Best of the Browns: GUARDS

Eighth in a series that ranks the best Browns players at each position.

1. Gene Hickerson (1958-60; 1962-73) — Is there any eligible former player more deserving of a Hall of Fame induction? This Legend from Ole Miss made the Pro Bowl six times, blocking for three running backs who have already been enshrined. He made the NFL’s 1960s All-Decade Team. He ranks near the top of the Browns’ longevity records despite missing one year with a broken leg. For all the sweeps he led, maybe fans can help sweep him into Canton.

2. Jim Ray Smith (1956-62) — As former Dallas personnel guru Gil Brandt recalled, “He was a 218-pound defensive end and built himself into a five-time Pro Bowl 245-pound guard.” And in the inimitable vernacular of Topps sports cards, “Jim has surprising speed for a fellow of his tonnage.”

3. Abe Gibron (1950-56) — Considered one of the best guards not in the Hall of Fame: at 5’11″ and 255 pounds, “The roly-poly Gibron became one of the Browns’ ’messenger guards,’ linemen who alternated in taking each play called by the coach into the quarterback. Eventually, he was deemed too valuable to play part time and stayed in the lineup while the ’other’ guards ran messages.” The Purdue product made the Pro Bowl four straight times. He later had a long coaching career, including three terrible years as the Chicago Bears’ head coach.

4. John Wooten (1959-67) — After filling in during Hickerson’s injured year, the former 5th-round pick from Colorado settled into the left guard slot for nothing but winning teams, including the 1964 champs. During his two Pro Bowl years, the Browns had Pro Bowlers at both guard spots and at left tackle (Dick Schafrath). Can we modern-day Browns fans even imagine?!

5. Joe DeLamielleure (1980-84) — In exchange for second- and third-round draft picks, the Browns received a big-time Bill: a future Hall of Fame lineman coming off his fifth straight Pro Bowl appearance. He kept that string alive with an All-Pro Kardiac Kids season. Upon Joe D.’s arrival, quarterback Brian Sipe went from 26 interceptions down to 14, from 43 times sacked down to 23. It’s a correlation that’s no mere coincidence.

6. Lin Houston (1946-53) — One of Paul Brown’s favorites from Massillon and OSU, Houston, who doubled as a defensive lineman in those five-man fronts, was the first Brown to wear #32. He was also the big brother of Jim Houston, who will rank among the very best linebackers when I get to that position.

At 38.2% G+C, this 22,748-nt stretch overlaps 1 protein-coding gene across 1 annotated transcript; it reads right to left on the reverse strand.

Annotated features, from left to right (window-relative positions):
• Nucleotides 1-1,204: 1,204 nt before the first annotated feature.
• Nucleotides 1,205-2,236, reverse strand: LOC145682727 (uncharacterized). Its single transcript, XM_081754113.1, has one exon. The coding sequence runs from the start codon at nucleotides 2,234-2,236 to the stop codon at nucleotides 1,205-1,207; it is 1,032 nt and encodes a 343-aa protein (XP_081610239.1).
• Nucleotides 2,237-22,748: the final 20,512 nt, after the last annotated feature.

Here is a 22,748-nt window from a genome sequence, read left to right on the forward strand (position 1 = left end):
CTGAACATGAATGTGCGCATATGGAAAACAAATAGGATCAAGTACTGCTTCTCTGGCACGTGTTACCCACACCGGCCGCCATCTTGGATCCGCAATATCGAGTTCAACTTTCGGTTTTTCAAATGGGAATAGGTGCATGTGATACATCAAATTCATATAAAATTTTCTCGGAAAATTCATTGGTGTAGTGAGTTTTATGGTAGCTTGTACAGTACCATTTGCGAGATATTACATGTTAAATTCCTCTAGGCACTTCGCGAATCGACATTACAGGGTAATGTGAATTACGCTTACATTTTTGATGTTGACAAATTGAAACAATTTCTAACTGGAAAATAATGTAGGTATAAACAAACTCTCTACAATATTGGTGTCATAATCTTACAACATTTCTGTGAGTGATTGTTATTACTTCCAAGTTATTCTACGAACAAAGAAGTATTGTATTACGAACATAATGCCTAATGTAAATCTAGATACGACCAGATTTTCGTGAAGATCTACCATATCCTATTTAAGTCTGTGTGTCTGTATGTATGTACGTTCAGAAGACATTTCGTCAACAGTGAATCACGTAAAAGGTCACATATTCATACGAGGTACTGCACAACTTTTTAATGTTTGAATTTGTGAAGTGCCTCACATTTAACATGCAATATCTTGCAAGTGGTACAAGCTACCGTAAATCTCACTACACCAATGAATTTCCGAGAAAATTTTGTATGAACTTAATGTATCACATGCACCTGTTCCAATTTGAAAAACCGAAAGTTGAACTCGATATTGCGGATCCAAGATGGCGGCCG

7. Robert E. Jackson (1975-85) — An April Fool’s baby and an undrafted free agent out of Duke, the 6’5″ Jackson needed to beef up just to tip the scales at 245. With the makings of a good pulling guard, he cracked the starting lineup as a rookie. He was pretty much a fixture for a decade, helping each of the Pruitts become multiple-time 1,000-yard backs.

8. John DeMarie (1967-75) — LSU product was a solid 6th-round find, playing several positions along the offensive line. He succeeded Wooten at left guard, where he contributed to the prolific offenses of the late ’60s playoff teams. He later switched sides with the aging Hickerson. He also saw significant playing time at right tackle and center.

Sorry, not quite:

  • Ed Ulinski (1946-49) Marshall, who later became a Browns assistant coach and the team’s film director
  • Chuck Noll (1953-59) Dayton, also a linebacker, who I guess has a few things in common with Bill Cowher
  • Henry Sheppard (1976-81) SMU
  • Dan Fike (1985-92) Florida
  • Bob Dahl (1992-95) Notre Dame

And a few notes left over from my research:

Most mystifying — Despite being stocked with Hickerson and Wooten, in 1963 the Browns surrendered their 1965 first-round draft pick to San Francisco in exchange for 30-something guard Ted Connolly. Connolly played one forgettable season in Cleveland before his career came to an end. Then, in the 1964 draft, the Browns used four of their picks on guards, none of whom amounted to anything much.

DeTail — Past Browns offensive linemen have been named DeLamielleure, DeLeone, DeMarco, DeMarie, and DeVries. So maybe this Enoch DeMar is a keeper. Or maybe we’re just an injury or two away from another DeMinus year. (No, fear not, I’m not really that DeFeatist on the upcoming season.)

Guard down — Here’s a rapid-fire rundown of the 15 players to start at guard since the Browns’ rebirth just five years ago: Pyne, Rehberg, Bundren, Zahursky, Lindsay, Verba, O’Hara, Johnson, McKinney, Bedell, Stokes, Fowler, Beasley, DeMar, Zukauskas. Welcome, Kelvin Garmon, Mr. Sweet Sixteen!